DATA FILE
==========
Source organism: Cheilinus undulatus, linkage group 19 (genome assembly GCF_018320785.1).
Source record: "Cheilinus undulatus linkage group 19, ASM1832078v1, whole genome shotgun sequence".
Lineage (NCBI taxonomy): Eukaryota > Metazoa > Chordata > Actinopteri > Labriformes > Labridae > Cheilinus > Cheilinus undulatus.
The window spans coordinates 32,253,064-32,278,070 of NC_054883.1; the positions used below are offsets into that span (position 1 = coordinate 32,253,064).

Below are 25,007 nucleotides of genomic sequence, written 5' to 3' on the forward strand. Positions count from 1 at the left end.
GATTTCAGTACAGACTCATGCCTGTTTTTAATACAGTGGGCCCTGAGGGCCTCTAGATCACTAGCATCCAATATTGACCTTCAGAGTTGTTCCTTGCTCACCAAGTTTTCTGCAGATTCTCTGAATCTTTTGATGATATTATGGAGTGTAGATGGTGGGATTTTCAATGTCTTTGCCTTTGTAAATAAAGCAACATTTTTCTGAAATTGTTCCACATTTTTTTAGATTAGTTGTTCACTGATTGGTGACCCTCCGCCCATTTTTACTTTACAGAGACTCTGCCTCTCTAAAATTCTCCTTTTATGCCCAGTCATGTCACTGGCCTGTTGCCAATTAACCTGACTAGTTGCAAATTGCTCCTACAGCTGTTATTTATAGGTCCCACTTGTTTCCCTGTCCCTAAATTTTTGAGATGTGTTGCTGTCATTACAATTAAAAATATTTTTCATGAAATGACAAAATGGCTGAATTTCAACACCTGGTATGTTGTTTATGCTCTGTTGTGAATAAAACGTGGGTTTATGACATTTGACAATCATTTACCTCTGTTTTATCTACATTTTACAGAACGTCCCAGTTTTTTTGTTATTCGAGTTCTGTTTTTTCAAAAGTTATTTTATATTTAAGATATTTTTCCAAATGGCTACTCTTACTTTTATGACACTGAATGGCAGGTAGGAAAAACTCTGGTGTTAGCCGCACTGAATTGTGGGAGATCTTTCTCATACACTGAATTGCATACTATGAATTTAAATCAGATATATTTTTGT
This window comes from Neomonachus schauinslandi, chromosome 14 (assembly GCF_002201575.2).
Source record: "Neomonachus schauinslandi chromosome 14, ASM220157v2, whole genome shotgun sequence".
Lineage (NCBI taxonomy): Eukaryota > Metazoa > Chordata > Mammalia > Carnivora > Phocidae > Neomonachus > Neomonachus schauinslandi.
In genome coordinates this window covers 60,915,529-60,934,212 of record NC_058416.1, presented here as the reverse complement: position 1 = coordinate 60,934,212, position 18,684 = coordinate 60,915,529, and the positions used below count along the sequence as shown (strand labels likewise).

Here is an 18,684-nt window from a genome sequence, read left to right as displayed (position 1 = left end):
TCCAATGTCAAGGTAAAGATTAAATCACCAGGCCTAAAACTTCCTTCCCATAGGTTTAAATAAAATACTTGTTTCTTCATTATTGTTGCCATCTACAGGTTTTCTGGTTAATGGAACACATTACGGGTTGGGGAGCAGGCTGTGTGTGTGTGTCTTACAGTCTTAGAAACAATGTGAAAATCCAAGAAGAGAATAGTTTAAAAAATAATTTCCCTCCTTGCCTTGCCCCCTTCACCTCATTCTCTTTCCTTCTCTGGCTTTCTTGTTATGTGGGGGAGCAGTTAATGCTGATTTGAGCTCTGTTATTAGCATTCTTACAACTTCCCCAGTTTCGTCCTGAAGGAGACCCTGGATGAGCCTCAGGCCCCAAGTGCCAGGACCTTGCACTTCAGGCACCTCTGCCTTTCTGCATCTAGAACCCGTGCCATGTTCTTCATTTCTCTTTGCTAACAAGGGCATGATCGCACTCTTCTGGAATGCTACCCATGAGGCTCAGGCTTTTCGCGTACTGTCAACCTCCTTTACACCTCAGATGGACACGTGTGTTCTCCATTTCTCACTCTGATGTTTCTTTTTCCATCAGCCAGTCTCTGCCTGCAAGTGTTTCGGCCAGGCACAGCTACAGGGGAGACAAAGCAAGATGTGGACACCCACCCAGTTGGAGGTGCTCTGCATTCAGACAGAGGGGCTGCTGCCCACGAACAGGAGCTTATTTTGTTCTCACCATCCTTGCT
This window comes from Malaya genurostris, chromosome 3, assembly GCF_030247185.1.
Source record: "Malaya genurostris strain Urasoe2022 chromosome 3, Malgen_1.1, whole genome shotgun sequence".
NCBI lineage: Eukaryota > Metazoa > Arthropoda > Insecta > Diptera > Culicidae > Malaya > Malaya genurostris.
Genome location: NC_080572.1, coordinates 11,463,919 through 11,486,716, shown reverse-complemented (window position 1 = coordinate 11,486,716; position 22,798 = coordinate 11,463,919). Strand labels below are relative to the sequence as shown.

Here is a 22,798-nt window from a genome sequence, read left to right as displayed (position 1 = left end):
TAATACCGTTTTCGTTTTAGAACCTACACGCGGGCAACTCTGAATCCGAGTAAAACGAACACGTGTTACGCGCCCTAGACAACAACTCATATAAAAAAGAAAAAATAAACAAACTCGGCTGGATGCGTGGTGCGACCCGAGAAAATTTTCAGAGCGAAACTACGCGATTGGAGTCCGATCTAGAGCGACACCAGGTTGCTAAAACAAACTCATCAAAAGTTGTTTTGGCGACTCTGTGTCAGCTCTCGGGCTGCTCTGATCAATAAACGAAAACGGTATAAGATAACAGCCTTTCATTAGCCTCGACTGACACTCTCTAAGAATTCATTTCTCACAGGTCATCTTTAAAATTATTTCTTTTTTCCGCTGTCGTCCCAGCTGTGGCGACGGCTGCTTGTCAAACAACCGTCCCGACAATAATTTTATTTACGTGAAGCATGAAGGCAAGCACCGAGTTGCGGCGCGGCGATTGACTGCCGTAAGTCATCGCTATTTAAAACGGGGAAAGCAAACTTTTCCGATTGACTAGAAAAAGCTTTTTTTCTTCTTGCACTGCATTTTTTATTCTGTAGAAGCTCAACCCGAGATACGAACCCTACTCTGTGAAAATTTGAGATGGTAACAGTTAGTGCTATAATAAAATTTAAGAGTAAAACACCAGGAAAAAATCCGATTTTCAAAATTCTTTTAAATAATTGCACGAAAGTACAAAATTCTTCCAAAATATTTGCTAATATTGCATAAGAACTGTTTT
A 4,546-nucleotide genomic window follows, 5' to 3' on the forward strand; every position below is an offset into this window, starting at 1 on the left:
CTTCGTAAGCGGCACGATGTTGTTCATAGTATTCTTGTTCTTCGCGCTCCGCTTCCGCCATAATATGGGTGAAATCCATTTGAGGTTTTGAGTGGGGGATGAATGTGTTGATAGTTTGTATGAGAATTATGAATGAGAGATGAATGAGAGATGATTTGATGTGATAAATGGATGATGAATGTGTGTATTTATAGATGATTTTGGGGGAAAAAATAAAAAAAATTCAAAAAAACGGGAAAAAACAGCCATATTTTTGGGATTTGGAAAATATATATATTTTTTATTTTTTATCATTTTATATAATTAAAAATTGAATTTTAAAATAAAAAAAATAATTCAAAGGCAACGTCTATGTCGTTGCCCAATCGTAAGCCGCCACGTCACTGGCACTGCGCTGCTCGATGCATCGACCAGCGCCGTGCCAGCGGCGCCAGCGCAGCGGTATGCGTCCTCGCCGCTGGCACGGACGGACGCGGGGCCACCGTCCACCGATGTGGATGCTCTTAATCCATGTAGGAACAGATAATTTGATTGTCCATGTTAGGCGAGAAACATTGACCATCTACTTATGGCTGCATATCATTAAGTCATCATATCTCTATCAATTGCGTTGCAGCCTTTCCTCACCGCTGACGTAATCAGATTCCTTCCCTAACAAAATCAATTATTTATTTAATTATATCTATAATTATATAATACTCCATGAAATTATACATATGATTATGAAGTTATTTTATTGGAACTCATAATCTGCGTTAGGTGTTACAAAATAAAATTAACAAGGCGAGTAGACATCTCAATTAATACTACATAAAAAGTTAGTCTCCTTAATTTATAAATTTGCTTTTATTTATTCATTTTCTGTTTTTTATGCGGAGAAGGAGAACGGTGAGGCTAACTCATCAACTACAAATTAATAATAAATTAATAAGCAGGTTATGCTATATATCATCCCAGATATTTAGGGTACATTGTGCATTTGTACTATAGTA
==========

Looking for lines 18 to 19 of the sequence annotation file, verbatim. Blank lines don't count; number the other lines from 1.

TAATACCGTTTTCGTTTTAGAACCTACACGCGGGCAACTCTGAATCCGAGTAAAACGAACACGTGTTACGCGCCCTAGACAACAACTCATATAAAAAAGAAAAAATAAACAAACTCGGCTGGATGCGTGGTGCGACCCGAGAAAATTTTCAGAGCGAAACTACGCGATTGGAGTCCGATCTAGAGCGACACCAGGTTGCTAAAACAAACTCATCAAAAGTTGTTTTGGCGACTCTGTGTCAGCTCTCGGGCTGCTCTGATCAATAAACGAAAACGGTATAAGATAACAGCCTTTCATTAGCCTCGACTGACACTCTCTAAGAATTCATTTCTCACAGGTCATCTTTAAAATTATTTCTTTTTTCCGCTGTCGTCCCAGCTGTGGCGACGGCTGCTTGTCAAACAACCGTCCCGACAATAATTTTATTTACGTGAAGCATGAAGGCAAGCACCGAGTTGCGGCGCGGCGATTGACTGCCGTAAGTCATCGCTATTTAAAACGGGGAAAGCAAACTTTTCCGATTGACTAGAAAAAGCTTTTTTTCTTCTTGCACTGCATTTTTTATTCTGTAGAAGCTCAACCCGAGATACGAACCCTACTCTGTGAAAATTTGAGATGGTAACAGTTAGTGCTATAATAAAATTTAAGAGTAAAACACCAGGAAAAAATCCGATTTTCAAAATTCTTTTAAATAATTGCACGAAAGTACAAAATTCTTCCAAAATATTTGCTAATATTGCATAAGAACTGTTTT
A 4,546-nucleotide genomic window follows, 5' to 3' on the forward strand; every position below is an offset into this window, starting at 1 on the left: